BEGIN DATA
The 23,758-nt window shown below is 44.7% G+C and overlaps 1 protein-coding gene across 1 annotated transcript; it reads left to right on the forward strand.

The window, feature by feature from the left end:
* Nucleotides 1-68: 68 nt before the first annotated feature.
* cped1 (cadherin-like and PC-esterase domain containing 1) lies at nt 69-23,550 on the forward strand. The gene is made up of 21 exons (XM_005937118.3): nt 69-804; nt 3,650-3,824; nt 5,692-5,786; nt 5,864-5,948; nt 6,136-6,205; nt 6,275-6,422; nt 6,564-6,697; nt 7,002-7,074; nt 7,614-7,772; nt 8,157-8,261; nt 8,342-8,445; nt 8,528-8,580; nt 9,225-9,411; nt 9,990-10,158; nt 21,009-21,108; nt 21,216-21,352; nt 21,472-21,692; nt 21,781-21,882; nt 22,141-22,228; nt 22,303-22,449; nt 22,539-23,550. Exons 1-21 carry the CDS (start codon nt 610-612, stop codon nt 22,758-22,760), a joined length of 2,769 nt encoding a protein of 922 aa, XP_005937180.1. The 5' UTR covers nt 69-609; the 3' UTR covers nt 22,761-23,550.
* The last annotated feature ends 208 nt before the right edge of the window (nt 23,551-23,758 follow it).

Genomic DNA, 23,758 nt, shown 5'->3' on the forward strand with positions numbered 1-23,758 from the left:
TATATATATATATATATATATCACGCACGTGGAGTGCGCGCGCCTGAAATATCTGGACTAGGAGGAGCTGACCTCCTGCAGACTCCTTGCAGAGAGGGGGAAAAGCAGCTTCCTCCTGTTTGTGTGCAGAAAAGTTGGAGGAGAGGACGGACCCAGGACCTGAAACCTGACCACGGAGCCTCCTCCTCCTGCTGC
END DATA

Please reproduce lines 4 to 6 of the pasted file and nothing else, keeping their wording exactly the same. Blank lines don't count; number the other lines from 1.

* cped1 (cadherin-like and PC-esterase domain containing 1) lies at nt 69-23,550 on the forward strand. The gene is made up of 21 exons (XM_005937118.3): nt 69-804; nt 3,650-3,824; nt 5,692-5,786; nt 5,864-5,948; nt 6,136-6,205; nt 6,275-6,422; nt 6,564-6,697; nt 7,002-7,074; nt 7,614-7,772; nt 8,157-8,261; nt 8,342-8,445; nt 8,528-8,580; nt 9,225-9,411; nt 9,990-10,158; nt 21,009-21,108; nt 21,216-21,352; nt 21,472-21,692; nt 21,781-21,882; nt 22,141-22,228; nt 22,303-22,449; nt 22,539-23,550. Exons 1-21 carry the CDS (start codon nt 610-612, stop codon nt 22,758-22,760), a joined length of 2,769 nt encoding a protein of 922 aa, XP_005937180.1. The 5' UTR covers nt 69-609; the 3' UTR covers nt 22,761-23,550.
* The last annotated feature ends 208 nt before the right edge of the window (nt 23,551-23,758 follow it).

Genomic DNA, 23,758 nt, shown 5'->3' on the forward strand with positions numbered 1-23,758 from the left: